Fifteen Treasures from the 1998 Sears Wish Book!
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I had so much fun writing about stupid things from the 1992 Sears Wish Book, I just had to do it again. This time, we’re jumping ahead to 1998. That year, postage stamps cost 32 cents, and the president of Brazil was Fernando Hernique Cardoso.
I was (more or less) an adult by 1998. Thumbing through this Wish Book’s pages, I notice that my memories are as much connected to what my nieces and nephews were into as what I was. Call that an early absolution of any shame associated with writing about Teletubbies.
In 1998, my own Wish Book glory years were already long over. Until finding this catalog, I didn’t even realize that Wish Books were still in production by then. If 1998’s is any indication, Wish Books didn’t age well. This pages in this one were much more “all business” than I’m used to, light on the slice-of-life photos and heavy on the “cram as much as possible onto every page, even if it makes this book incredibly ugly.”
Still, there were some tremendous items hiding in this catalog. Over the course of the next 3000 words, we’re going to take a look at fifteen of them. We’ll start with Tamagotchis and end on a coin bank shaped like a Ferengi’s head. Just as it should be.
Tamagotchi Virtual Reality Pet! ($9.99)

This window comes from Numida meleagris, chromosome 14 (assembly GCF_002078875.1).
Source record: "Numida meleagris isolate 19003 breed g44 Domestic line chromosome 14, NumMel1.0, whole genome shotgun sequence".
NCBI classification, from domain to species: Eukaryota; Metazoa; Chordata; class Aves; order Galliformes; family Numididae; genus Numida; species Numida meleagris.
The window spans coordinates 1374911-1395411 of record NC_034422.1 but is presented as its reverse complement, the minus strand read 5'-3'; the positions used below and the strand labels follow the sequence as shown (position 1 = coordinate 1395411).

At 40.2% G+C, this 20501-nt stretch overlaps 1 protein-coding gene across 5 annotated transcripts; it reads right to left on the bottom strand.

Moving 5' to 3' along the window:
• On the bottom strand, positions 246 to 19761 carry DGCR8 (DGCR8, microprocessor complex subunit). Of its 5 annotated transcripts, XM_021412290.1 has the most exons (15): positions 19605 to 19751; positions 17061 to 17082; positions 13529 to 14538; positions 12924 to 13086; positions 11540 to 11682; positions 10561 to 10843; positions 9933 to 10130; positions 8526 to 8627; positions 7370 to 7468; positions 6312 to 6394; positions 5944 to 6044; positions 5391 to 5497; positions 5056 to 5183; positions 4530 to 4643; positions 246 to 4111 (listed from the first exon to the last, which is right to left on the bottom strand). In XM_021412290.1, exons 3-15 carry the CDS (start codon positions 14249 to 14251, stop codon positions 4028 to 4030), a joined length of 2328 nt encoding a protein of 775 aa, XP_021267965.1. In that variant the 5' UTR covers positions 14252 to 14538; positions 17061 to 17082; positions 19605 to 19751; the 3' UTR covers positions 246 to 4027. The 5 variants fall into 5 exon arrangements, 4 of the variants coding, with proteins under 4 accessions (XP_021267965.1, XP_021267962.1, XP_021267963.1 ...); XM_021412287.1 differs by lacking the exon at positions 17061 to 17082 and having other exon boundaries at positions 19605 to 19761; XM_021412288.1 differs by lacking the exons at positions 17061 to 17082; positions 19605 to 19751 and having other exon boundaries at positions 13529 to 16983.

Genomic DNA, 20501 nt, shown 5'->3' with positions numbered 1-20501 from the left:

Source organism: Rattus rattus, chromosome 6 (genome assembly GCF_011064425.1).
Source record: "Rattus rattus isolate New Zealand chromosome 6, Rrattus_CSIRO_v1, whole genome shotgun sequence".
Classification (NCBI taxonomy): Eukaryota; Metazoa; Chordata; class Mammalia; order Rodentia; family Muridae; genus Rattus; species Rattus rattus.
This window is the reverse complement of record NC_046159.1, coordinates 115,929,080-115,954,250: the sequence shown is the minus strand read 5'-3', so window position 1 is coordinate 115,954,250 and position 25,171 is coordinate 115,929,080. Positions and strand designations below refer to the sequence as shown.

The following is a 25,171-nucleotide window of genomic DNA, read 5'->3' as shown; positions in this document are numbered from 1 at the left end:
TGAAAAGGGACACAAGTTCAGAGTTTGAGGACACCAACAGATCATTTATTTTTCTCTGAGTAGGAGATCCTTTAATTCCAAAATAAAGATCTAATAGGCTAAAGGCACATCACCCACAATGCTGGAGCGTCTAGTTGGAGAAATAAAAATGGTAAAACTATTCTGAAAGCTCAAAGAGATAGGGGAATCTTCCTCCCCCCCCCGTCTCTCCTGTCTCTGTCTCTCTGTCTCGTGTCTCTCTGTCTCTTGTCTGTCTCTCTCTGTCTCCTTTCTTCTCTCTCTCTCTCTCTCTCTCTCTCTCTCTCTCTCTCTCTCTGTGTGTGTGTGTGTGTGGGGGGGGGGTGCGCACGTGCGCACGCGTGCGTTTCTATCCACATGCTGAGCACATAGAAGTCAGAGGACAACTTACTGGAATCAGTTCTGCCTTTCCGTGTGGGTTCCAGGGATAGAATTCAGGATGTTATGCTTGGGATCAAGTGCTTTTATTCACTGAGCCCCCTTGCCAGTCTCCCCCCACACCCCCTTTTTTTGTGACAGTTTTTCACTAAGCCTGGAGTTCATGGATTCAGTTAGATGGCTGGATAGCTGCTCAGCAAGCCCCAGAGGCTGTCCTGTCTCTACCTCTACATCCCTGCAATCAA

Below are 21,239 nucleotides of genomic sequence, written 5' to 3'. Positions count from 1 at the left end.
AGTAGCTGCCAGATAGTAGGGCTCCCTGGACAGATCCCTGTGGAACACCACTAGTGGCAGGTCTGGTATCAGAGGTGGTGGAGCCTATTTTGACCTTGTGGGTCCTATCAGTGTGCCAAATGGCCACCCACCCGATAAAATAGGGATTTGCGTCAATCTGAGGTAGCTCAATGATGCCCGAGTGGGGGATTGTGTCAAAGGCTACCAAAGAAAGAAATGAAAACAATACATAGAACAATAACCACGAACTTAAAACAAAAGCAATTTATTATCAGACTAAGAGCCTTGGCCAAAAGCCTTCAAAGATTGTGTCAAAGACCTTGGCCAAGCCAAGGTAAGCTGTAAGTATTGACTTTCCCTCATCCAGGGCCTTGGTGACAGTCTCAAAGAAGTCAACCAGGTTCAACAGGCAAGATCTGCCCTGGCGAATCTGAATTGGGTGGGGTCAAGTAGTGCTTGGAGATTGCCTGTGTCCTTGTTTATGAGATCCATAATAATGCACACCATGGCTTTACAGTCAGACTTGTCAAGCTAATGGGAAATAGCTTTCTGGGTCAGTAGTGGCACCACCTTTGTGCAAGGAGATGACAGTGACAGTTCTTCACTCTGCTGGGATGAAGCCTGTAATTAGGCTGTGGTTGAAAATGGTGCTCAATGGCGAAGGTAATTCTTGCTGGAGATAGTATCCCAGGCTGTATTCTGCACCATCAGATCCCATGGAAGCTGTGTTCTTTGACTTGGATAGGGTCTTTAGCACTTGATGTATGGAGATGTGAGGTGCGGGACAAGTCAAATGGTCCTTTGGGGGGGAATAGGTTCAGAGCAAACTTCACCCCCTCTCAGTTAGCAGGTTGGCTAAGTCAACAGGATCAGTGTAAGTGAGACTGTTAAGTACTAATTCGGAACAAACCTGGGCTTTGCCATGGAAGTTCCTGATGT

Everyone had a Tamagotchi. For a while there, owning one was the path of least resistance. You couldn’t be in a group setting without half of the attendees checking their lousy virtual pets at least once every few minutes. It got to the point where it was just easier to be a part of the problem.
They may have been children’s toys at heart, but Tamagotchis transcended age. Even as kids were getting trouble for disregarding the “Tamagotchi ban” in schools, there were the rest of us, sneaking looks at our dancing pixel monsters at the office. It’s not like we had much of a choice. Unlike other virtual pets, Tamagotchis could actually die if you neglected them.
And believe me, you didn’t want them to die. They may have been crude little demons, but man, we got attached to those things. Tamagotchis are still being made today, albeit with additional features and doodads. I much prefer the simpler originals. It was surreal and somehow beautiful to see what were essentially egg-shaped keychains turn so many people into lunatics.
McDonaldland Happy Meal Girl Doll! ($26.99)
Knowing how much shit McDonald’s caught for “making” kids eat too many McNuggets in the years following 1998, I imagine that this “Happy Meal Girl” was short-lived, and had one of those really depressing headstones.
The catalog photo does McDonald’s no favors. The doll looks anything but hungry even as an unseen mother forces a very adult-sized cheeseburger down its throat. We could argue about forced perspective, but from the looks of things, the radius of that patty may very well exceed that of Happy Meal Girl’s head.
As a final insult, the rubber bun was way too small for a burger of that magnitude.
I do like that they included the official cheeseburger wrapping paper, though. It almost makes up for the fact that this Happy Meal lacks a toy. How could they forget the toy? “A toy Happy Meal without a toy” sounds like the title of a sad song for a reason.